Being accused of a crime
Published 9:30 am Saturday, March 6, 2021
People are accused of a crime every day. Some people are guilty. Some are innocent. Some are in a “gray area.” Many folks think that only “criminals” are accused of crimes or “it will never happen to me.” The truth is that it can happen to anyone. I have seen people of almost every age, race, level of wealth, level of power, political affiliation, reputation, career, and gender accused and arrested for a variety of crimes. If this happens to you, it is critical that the following rules be followed:
1. Don’t Say Or Do Anything
Less is more. Anything you say (and sometimes do) can and usually will be used against you. If a law enforcement officer pulls you over on the road and wants you to perform field sobriety tests, arrives at your door asking questions about what you may have done, or asks that you come to the station for an interview, you must be respectful and relax. Politely decline the officer’s request for you to take part in field sobriety tests (they are always voluntary), do not try to explain what may have happened, or agree to an interview. On some occasions, an interview may be beneficial, but you must have your lawyer present.
It is a rare day when someone talks their way out of being arrested. A common misconception I hear in the context of conversations with officers is that “they didn’t read me my rights.” Well, an officer doesn’t have to advise you of your Miranda rights unless you are being questioned while in custody. This usually takes place after you have been arrested and are being questioned in a room at the police station. Agreeing to an interview without your lawyer present while in custody is perhaps the worst decision you can make when accused of a crime.
Don’t talk with anyone else about “your side of the story.” Your statements to others, with the exception of your lawyer, can be used against you later. This includes, but not limited to, face to face conversations, jail calls, email, Facebook, and other social media.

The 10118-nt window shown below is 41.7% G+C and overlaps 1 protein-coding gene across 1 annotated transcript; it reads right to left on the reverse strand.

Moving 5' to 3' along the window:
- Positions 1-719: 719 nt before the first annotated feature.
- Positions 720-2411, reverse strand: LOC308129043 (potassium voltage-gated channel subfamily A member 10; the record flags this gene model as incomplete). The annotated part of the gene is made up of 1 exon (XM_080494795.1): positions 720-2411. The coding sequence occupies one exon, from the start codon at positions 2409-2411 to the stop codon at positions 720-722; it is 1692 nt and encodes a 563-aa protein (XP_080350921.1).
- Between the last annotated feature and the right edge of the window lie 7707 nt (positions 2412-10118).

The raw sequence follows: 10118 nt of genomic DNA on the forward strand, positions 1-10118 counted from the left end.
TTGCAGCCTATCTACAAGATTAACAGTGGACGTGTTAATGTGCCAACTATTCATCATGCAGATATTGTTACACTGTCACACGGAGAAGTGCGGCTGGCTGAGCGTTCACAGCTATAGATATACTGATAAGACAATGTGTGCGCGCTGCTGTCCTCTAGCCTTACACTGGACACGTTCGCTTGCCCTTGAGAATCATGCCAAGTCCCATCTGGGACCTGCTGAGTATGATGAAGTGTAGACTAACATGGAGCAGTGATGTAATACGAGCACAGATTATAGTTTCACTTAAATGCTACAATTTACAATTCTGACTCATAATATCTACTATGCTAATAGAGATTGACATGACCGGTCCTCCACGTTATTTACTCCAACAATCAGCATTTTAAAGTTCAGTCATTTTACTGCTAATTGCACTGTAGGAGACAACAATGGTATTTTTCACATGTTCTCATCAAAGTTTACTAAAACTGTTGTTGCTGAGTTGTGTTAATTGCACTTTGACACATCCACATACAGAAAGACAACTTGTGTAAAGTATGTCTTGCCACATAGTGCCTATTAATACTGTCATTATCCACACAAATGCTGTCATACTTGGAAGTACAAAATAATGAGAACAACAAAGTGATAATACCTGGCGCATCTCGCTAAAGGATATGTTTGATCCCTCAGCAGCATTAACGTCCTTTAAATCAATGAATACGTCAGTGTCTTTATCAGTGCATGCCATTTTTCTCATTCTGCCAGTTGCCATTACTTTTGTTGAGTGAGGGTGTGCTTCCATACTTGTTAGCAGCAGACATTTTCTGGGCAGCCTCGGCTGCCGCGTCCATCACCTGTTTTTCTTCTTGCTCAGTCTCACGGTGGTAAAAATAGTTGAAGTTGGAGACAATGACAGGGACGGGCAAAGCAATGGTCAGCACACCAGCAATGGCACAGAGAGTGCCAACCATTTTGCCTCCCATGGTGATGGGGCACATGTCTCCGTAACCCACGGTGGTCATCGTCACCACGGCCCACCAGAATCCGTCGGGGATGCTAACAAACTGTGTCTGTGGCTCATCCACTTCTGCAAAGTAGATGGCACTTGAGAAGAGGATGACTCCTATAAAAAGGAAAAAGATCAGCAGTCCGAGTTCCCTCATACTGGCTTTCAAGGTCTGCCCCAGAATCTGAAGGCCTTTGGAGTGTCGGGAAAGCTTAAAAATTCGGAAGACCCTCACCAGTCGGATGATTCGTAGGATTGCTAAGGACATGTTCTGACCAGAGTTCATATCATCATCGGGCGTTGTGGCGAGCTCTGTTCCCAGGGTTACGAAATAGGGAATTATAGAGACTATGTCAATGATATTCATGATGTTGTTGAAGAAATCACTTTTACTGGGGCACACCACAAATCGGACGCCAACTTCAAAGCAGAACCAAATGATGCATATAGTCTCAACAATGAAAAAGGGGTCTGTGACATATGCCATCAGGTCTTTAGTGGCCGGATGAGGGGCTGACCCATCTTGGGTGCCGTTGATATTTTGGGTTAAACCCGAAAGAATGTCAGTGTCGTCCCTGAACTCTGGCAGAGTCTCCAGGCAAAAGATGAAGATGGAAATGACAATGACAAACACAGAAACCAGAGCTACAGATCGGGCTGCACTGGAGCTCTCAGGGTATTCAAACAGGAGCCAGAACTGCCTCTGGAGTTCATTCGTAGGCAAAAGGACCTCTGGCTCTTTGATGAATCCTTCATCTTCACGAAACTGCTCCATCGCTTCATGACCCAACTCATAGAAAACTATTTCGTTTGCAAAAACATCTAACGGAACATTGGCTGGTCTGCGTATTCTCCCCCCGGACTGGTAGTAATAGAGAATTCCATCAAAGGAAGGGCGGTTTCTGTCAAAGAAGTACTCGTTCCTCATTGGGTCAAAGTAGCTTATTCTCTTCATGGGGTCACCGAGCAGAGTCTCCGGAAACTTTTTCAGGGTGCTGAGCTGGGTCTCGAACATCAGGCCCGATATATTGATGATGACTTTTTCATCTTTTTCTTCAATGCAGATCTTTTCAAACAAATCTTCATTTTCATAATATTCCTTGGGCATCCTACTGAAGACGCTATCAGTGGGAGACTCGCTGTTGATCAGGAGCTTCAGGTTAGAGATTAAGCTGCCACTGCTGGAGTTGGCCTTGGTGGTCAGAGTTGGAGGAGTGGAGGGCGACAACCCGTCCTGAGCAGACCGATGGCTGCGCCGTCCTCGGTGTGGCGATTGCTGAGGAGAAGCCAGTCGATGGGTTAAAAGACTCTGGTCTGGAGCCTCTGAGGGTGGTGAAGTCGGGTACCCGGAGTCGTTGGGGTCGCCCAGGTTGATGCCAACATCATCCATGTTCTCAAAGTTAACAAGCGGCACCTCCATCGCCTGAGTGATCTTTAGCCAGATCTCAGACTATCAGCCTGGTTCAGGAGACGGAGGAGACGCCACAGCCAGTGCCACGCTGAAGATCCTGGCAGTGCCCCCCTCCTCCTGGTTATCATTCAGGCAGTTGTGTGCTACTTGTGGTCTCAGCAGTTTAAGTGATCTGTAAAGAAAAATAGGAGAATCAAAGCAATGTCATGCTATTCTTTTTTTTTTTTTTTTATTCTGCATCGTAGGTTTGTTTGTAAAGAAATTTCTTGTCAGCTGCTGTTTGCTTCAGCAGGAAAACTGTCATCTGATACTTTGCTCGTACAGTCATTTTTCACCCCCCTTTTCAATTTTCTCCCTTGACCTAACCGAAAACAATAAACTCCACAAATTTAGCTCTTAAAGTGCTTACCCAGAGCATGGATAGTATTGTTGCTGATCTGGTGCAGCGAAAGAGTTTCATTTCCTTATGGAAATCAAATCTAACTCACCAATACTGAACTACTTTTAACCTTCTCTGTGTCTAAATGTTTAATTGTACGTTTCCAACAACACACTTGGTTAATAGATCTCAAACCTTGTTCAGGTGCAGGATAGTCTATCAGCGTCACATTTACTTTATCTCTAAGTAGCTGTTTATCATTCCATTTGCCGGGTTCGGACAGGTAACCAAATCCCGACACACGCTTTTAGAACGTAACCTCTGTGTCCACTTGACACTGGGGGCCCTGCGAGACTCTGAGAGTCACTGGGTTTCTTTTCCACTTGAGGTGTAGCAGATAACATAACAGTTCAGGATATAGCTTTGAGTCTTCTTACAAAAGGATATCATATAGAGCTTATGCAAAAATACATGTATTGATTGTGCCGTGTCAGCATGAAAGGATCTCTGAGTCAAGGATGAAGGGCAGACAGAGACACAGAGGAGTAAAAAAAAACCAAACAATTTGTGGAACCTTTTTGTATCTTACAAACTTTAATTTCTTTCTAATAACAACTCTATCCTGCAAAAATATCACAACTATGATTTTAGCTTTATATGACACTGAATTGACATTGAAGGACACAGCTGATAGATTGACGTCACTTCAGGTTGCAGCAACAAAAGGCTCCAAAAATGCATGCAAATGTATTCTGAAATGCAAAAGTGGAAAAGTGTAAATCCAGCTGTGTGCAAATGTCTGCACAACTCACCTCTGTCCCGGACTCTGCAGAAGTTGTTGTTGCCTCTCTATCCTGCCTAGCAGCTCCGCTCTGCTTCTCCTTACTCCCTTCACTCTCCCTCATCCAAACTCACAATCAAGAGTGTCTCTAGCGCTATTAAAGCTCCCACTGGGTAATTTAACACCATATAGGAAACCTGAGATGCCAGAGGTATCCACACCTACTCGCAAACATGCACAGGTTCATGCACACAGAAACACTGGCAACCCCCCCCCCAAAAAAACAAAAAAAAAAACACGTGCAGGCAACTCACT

2. Find A Criminal Defense Attorney
The minute you find out that you are being accused of a crime, make an appointment with a criminal defense attorney. Choose an attorney you are comfortable with, trust, and know is experienced. Your conversations with your attorney are protected under the attorney-client privilege. He or she must know everything; good and bad. Those who lie to their attorney or withhold information, make their attorney’s work meaningless and a waste of time. This further makes a bad situation worse. By providing accurate information, the attorney can provide a level of protection throughout the ordeal. Some of those protections include:
a. Speaking with the Investigating Officer — If the criminal defense attorney has a good professional relationship with the officer, the attorney may be able to help in several ways. Some of these include increasing the chances of getting a bond, obtaining the officer’s perspective of what may have happened, and/or providing the officer with your perspective regarding the allegations;
b. Gathering Evidence – Some situations require the services of a skilled private investigator, polygraph examiner, accident reconstructionist, or other expert. These team members can be invaluable at the beginning of an investigation in select cases; and
c. Negotiating with Prosecutors – Negotiation is never an act of weakness if done properly. For instance, if the accusation lacks credible evidence, your attorney may be able to get the charges dropped, reduced, modified, etc.
Being accused of any crime unleashes several emotions. Fear is probably the greatest. But, controlling your fear and knowing what to do and not do can make all the difference in the end.